Inteltrax: Top Stories, October 24 to October 28

October 31, 2011

Inteltrax, the data fusion and business intelligence information service, captured three key stories germane to search this week, specifically, the economic challenges that are realized and overcome thanks to the use of big data and analytics.

The best example of this situation that we found came from our story, “BI’s a Part of Germany’s Strong Economy,” showcased the fascinating trend of how one of the few thriving European economies is directly tied to business intelligence and data analytics.

The story, “Analytic Jobs a Possible Economic Solution,” discussed how analytic work has been steady while other industries dry up. Could data analysis be the fix to sluggish economies?

Another economic staple, FICO credit scores, were magnified in the story, “Pushing 60, FICO Adjusts to Analytics.” Here, we discovered how the credit giant takes the massive amounts of personal data to streamline its analytic system.”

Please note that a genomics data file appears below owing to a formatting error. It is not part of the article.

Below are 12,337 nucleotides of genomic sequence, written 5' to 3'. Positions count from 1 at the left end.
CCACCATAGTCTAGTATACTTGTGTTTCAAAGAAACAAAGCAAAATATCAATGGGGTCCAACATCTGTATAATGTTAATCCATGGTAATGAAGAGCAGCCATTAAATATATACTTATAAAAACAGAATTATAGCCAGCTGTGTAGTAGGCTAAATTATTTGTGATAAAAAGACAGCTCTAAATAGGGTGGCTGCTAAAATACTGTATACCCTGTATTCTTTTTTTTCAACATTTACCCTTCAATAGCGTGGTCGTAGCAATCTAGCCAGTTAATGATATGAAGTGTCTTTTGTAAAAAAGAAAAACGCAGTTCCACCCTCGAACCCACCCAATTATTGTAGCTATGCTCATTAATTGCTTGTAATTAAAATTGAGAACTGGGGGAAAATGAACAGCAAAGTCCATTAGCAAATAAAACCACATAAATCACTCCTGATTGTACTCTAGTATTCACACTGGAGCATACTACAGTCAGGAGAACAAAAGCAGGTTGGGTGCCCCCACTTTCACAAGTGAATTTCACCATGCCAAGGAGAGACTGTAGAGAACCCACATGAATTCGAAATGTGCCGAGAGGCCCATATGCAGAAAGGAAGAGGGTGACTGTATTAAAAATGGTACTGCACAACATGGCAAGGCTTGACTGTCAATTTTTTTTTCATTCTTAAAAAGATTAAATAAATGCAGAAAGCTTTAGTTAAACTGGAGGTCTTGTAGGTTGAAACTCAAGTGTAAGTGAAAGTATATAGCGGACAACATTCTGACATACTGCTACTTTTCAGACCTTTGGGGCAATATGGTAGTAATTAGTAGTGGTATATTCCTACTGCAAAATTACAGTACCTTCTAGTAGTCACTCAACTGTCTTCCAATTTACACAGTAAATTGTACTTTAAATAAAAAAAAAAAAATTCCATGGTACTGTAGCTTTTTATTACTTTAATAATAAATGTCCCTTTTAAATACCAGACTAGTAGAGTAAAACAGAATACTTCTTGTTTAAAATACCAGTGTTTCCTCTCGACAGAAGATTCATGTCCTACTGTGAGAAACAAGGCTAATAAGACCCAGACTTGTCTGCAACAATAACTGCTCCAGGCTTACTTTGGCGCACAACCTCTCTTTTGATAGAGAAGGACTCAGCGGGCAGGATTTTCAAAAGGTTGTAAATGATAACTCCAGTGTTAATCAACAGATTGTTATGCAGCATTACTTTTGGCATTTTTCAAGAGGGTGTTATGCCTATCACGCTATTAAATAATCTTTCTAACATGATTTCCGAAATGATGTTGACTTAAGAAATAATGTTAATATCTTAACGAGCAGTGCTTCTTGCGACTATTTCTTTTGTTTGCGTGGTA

No matter how you slice it, economics is a hot topic these days. We were pleased to discover a positive side to this talk when paired with analytics. We are optimistic about this union in the future and will continue giving it our attention at IntelTrax.

Follow the Inteltrax news stream by visiting

Patrick Roland, Editor, Inteltrax.

October 31, 2011

Datameer Creates Analytics Platform for Hadoop

October 31, 2011

Software development company Datameer  has come up with another Hadoop  business intelligence play to maintain the compounded 40 percent per year growth rate in corporate data volume, with the lion’s share of the growth in unstructured data, being produced and consumed.

There are current technical challenges that need to be addressed. Hadoop is moving out costly analytic databases and warehouses, in its push forward has given us yet another crazy acronym—ADBMS. Now Hadoop vendors keeping the Big Data market in a state of churn.

In the Datameer blog write up “Why I Am at Datameer”  Brian Smith discusses a potential solution to this issue. He asserted:

Datameer is the first BI/Analytics platform built natively on Hadoop. On the surface it sounds interesting, but in practice the solution is game-changing. The Datameer Analytic Solution (DAS) connects business users directly with the entire volume and variety of their raw Hadoop data and makes it available for comprehensive analysis.